Friday, February 6, 2015

"Brotherhood of the Traveling Armor" by Maura Barry-Garland

The Iliad as told by Ann Brashares

“Agamemnon expects me to sacrifice my life for the cause,” Achilles pouted, “when he won’t even sacrifice his sex life.” His best friend Patroclus nodded sympathetically from where he sat, legs splayed apart, on the floor of Achilles’s tent.

“I can’t believe this is going to be our first battle apart,” Patroclus sighed. He stared at the floor in hopes that his long, sandy-brown bangs would obscure the budding tears in his mahogany-colored eyes.

“A few days on your own won’t kill you,” Achilles said, flicking his own dark hair out of his eyes, “but could you stop using that word?”

“What word?” Patroclus replied. “Going? Believe?”

Battle,” Achilles sighed. “I really wish I could help, but I need to show Agamemnon that he can’t get away with being a lame-o.”

“Well, there’s a way you can help the cause without giving in to Agamemnon,” Patroclus insisted. “If you let me wear your armor into battle, Hector will be so scared that he’ll turn his army around and go right back through the gates!”

“I guess it won’t hurt if I let you try it on,” Achilles said, working his powerful jaw as he contemplated his options. “After all, it’s probably too heavy for you.”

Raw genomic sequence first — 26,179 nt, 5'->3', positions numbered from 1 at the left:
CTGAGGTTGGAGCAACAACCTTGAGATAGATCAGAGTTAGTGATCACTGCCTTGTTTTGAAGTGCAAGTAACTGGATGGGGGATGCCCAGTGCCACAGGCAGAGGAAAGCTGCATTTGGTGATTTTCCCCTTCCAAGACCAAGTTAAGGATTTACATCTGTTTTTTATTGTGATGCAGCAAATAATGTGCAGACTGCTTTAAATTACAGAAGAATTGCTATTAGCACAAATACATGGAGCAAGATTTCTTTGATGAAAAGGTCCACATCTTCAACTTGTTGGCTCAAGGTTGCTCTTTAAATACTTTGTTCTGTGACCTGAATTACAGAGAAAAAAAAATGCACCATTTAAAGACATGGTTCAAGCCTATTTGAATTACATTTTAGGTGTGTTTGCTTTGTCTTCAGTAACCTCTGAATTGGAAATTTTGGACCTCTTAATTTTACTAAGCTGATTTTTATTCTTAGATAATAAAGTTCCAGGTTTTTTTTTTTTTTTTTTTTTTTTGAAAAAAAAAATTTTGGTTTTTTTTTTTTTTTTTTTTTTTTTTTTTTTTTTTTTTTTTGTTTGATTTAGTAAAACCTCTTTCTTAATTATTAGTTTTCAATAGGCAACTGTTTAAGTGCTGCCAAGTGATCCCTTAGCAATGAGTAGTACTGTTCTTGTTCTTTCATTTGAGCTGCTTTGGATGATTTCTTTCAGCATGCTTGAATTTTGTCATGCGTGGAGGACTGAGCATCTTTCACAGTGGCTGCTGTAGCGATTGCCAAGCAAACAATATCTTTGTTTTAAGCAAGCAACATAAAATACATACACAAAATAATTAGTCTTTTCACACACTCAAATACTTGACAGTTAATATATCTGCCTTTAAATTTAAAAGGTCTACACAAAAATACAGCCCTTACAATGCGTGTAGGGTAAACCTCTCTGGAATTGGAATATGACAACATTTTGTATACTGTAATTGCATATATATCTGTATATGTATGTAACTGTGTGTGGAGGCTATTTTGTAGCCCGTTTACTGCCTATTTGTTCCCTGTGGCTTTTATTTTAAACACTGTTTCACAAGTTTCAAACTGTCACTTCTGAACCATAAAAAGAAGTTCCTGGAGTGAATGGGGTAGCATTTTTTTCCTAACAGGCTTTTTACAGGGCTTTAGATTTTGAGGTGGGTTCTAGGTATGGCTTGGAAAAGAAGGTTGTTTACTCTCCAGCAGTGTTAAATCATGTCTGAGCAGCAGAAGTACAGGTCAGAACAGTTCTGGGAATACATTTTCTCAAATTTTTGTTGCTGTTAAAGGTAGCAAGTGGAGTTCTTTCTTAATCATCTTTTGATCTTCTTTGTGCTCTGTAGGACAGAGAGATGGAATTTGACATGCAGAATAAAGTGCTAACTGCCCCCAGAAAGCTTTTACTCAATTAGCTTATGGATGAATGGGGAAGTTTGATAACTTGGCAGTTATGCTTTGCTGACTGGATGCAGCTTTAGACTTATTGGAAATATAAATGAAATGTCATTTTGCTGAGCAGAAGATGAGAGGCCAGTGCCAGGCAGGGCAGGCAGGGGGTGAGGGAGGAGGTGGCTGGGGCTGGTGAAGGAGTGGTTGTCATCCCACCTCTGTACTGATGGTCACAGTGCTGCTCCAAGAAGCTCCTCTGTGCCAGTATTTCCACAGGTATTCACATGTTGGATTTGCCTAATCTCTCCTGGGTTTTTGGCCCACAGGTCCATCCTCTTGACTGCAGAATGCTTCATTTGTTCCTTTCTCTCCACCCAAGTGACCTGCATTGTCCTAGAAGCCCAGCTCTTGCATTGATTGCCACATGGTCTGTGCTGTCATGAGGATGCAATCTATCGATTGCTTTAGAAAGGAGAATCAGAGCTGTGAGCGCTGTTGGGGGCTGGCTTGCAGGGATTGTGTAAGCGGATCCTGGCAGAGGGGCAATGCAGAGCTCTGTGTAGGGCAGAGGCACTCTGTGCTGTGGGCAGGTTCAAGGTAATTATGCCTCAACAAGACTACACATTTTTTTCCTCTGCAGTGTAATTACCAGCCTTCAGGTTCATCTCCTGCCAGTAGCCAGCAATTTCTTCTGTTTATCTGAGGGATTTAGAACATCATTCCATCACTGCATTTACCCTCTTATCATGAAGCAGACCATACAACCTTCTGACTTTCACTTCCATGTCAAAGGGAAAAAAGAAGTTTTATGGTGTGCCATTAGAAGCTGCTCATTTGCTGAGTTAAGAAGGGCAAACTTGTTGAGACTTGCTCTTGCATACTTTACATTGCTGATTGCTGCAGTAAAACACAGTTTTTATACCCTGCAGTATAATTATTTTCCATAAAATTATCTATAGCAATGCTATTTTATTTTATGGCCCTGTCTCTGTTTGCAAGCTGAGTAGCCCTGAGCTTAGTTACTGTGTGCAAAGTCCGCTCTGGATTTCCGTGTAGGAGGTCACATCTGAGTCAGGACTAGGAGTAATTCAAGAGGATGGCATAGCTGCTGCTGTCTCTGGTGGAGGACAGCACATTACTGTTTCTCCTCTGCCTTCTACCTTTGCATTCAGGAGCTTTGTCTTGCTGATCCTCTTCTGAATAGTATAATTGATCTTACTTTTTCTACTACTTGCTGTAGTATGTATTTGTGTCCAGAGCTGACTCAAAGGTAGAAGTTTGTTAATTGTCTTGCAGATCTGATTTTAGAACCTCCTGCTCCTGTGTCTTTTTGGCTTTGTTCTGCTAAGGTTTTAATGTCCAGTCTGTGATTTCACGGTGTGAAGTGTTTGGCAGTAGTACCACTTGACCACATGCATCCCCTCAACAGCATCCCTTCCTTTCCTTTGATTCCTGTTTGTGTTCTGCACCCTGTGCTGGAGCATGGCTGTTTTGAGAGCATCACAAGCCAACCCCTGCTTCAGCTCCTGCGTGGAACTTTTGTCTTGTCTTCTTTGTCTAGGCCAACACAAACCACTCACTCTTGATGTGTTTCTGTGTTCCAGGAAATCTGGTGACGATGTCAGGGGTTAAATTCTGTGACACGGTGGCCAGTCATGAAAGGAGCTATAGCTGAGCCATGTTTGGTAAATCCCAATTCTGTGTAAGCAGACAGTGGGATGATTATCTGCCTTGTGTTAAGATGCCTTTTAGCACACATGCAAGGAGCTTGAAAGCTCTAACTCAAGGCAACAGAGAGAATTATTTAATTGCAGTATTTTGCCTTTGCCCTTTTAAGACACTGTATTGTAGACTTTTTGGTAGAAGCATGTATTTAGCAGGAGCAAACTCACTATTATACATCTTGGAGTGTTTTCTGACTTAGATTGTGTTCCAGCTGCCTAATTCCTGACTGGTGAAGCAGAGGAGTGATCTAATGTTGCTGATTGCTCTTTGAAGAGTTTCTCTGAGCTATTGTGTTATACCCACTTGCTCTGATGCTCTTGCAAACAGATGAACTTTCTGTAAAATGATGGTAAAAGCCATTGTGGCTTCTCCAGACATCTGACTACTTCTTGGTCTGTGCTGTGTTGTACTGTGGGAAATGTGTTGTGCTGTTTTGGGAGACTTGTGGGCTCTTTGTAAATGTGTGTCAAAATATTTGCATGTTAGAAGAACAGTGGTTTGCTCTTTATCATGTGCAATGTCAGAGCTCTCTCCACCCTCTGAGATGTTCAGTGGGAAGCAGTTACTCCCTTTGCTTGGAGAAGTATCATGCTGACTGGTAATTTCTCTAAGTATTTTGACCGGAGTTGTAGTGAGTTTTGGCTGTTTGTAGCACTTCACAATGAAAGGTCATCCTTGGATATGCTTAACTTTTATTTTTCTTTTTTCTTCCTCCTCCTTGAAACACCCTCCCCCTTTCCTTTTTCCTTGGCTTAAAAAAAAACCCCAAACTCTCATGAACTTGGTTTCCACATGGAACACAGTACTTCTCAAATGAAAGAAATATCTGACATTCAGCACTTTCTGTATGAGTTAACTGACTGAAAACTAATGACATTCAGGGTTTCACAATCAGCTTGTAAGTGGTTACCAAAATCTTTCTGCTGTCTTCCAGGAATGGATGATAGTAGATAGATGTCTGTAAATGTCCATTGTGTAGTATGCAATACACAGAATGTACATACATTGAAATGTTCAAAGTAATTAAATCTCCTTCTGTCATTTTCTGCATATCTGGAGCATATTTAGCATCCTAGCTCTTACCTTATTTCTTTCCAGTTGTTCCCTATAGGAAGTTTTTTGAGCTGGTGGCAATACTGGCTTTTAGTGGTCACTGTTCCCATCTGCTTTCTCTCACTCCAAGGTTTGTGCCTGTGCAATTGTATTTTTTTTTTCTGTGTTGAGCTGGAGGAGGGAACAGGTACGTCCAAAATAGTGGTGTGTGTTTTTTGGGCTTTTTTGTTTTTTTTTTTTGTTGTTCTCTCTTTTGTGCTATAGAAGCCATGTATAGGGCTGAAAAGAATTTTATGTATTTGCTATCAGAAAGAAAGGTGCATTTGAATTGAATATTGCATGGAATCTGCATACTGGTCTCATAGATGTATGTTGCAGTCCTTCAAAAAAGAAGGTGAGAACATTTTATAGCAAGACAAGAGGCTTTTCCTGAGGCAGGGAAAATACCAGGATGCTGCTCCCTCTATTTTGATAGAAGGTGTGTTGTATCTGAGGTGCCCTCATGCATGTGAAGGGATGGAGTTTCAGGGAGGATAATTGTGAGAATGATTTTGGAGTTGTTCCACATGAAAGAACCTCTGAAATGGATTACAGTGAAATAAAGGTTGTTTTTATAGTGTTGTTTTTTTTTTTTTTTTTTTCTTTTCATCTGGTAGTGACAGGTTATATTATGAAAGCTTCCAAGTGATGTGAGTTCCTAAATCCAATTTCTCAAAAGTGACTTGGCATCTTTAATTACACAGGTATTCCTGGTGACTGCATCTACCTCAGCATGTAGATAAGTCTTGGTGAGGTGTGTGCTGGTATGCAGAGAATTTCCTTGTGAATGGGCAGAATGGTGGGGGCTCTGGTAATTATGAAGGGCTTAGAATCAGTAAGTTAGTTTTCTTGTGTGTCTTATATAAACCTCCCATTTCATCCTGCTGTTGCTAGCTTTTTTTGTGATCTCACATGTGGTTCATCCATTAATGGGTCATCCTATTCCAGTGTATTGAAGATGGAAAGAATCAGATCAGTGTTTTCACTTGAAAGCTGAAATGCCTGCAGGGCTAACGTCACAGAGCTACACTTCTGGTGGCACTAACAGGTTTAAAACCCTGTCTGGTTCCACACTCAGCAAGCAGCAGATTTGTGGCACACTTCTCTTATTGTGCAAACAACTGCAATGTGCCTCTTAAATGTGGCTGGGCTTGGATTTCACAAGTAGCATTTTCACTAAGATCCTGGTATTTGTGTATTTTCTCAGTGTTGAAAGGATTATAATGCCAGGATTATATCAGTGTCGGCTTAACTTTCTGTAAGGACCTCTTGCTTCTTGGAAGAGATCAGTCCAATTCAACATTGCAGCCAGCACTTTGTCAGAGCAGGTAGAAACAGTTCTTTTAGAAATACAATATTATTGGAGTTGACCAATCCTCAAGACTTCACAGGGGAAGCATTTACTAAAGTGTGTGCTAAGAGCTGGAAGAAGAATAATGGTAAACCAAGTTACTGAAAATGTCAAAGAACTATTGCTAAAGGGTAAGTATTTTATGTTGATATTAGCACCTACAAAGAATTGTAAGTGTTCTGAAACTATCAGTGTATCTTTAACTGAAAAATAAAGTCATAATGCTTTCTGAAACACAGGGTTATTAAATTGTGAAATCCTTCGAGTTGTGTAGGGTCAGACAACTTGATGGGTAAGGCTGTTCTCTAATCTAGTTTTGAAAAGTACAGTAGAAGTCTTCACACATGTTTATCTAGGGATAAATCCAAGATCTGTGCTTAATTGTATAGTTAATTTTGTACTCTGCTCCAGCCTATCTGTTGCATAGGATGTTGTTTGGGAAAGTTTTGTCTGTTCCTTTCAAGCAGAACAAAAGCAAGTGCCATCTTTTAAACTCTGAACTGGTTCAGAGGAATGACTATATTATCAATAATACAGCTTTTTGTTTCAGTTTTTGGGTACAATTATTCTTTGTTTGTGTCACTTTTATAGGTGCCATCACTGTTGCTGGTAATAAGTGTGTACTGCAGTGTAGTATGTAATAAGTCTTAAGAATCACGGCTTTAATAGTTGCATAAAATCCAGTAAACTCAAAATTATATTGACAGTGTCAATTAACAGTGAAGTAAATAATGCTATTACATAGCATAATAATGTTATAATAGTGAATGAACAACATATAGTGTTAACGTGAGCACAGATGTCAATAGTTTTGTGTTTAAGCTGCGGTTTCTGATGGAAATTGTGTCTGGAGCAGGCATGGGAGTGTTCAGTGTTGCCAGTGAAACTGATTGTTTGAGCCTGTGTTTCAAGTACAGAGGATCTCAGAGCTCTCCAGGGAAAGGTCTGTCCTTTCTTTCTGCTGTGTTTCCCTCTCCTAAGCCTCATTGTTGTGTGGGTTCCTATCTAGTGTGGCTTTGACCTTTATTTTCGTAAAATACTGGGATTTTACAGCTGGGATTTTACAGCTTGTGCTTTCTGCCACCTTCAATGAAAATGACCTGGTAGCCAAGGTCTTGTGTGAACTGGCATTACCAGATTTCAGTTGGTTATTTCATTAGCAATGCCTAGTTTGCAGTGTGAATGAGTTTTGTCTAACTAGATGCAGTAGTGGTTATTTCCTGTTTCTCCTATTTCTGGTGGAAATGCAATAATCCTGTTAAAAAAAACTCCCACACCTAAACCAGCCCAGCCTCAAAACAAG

He gathered his armor from where it lay heaped across the top of his dresser. The breastplate was heavy bronze and the giant shield was decorated with patches, like the heart he’d sewn on after meeting Briseis and the gold star Thetis had given him the time he went a full week without throwing a temper tantrum. A few scribbles in Sharpie also marked the gleaming expanse of metal, including “Momma’s Boy” and “P+A=BFF.” 

“If the armor hugs your butt, it’s just going to look baggy on mine,” Patroclus complained as he slipped the cuirass on. It slid over his head softly and came to rest at his sides, fitting like a glove. 

“It’s like it was made for you!” Achilles exclaimed. The breastplate hugged his friend’s slim, toned torso and brought out the metallic glint in his dark eyes.

Patroclus admired himself in the mirror and smiled even wider. At first, the shield had looked too busy for his taste and the breastplate too old, but on him they both came alive.

“Don’t be silly,” he grinned as he removed the armor, “It was made for you, Achy. You should try it on, too!”

“Sure,” Achilles said, and he pulled the cuirass on. Miraculously, the armor fit him just as perfectly as it had fit his taller, thinner friend. The gleaming bronze offset his glowing tan and cast highlights on the contours of his muscles.

“We can take turns wearing it into battle!” Achilles said as he stripped the armor off and handed it to Patroclus.

“It’ll be like you’re right there with me, even when you’re not!” Patroclus squealed, and the two embraced.

“We’re always going to be besties, Pattie,” Achilles said as he wrapped his arms around his friend. 

“Always,” Patroclus said, voice slightly muffled because his face was buried in the mighty pecs of Achilles.

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